Descartes’ Method of Hyperbolic Doubt
This week, we will discuss and assess our excerpts from Descartes’s First Meditation.
Specifically, address in as much detail and clarity as possible the following questions:
- Hyperbolic doubt: At the beginning of the First Meditation, Descartes announces that he seeks “to set aside all the opinions which I had previously accepted” (p. 177). Why does Descartes wish to do this? Do you consider his reasons for doing this reasonable? Why or why not? Do you consider his epistemological project important? Why or why not?
- The testimony of our senses: The first doubt that Descartes discusses focuses on the idea that our senses occasionally mislead us. What conclusions does Descartes draw from this? Do you agree with his line of thought? Why or why not?
- The dream argument: Descartes’ celebrated dream argument–located in the fourth paragraph of our excerpt–ends with the conclusion that there exists no test that one can use to determine whether or not he is dreaming. Why exactly does Descartes believe this? (HINT: For any possible test, could it be the case that we merely dream that we perform that test?) Do you think that Descartes’ reasoning about this is correct? If not, please identify exactly where his errors lie.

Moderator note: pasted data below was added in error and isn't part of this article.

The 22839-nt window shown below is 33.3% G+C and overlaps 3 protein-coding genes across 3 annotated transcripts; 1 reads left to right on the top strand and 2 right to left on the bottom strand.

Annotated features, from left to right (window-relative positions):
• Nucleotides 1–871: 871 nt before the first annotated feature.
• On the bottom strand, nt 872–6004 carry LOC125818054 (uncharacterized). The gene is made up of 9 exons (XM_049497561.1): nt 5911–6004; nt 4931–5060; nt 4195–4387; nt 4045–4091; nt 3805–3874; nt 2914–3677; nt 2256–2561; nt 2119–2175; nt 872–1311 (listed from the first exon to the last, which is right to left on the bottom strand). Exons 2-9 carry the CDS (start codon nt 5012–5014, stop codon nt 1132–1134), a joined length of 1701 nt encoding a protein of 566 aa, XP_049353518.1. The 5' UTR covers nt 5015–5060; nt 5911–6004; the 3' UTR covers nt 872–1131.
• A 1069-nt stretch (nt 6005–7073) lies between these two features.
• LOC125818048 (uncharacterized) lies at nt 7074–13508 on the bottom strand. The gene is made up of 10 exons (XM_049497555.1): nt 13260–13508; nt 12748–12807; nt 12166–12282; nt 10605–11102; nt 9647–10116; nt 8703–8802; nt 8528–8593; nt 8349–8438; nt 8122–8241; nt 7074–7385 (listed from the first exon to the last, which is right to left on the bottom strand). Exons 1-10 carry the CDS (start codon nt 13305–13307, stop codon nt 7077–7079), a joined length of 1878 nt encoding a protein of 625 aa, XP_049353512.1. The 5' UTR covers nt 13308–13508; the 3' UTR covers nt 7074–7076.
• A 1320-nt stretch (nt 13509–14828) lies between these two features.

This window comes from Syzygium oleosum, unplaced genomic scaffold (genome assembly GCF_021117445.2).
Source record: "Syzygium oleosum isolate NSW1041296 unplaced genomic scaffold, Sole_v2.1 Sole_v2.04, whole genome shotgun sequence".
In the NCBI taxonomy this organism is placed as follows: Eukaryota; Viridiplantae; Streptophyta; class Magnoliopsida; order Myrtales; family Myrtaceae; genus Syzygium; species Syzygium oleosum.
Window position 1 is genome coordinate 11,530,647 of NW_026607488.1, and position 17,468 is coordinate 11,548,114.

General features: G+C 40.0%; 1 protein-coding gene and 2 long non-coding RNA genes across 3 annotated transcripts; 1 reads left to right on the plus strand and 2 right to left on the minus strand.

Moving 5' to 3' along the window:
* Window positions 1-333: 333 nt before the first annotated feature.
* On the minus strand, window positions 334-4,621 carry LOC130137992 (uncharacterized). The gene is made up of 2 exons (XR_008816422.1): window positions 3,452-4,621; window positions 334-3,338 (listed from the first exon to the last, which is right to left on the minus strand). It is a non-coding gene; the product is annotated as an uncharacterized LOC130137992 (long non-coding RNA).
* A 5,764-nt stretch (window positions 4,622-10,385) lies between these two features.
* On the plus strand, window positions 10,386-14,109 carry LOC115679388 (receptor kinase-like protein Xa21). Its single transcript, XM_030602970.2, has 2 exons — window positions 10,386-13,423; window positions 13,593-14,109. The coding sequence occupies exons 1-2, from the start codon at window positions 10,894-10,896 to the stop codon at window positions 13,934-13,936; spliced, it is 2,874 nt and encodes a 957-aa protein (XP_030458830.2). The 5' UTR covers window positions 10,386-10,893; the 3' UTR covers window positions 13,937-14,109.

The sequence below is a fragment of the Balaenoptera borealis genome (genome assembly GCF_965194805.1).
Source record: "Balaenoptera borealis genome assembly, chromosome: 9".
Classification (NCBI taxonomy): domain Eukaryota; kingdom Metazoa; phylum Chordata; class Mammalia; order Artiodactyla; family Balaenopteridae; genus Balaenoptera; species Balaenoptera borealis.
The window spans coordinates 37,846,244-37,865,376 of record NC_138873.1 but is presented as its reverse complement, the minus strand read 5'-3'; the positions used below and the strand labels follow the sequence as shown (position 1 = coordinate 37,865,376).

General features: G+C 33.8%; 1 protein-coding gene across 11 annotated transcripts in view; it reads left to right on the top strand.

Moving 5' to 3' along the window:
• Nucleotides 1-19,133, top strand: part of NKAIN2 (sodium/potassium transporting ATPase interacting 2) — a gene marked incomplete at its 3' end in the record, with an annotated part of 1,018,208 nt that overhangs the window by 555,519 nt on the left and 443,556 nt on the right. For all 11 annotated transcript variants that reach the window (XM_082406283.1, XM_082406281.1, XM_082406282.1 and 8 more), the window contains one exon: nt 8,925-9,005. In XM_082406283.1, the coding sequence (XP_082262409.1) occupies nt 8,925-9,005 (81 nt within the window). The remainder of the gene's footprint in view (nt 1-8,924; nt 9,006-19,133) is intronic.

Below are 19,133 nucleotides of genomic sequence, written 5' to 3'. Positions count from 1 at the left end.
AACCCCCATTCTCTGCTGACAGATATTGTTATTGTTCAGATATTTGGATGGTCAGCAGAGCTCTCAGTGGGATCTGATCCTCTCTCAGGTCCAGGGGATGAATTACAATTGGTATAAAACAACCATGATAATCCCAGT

should be 75 to 150 words
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Hyperbolic Doubt was first posted on October 25, 2019 at 6:40 am.
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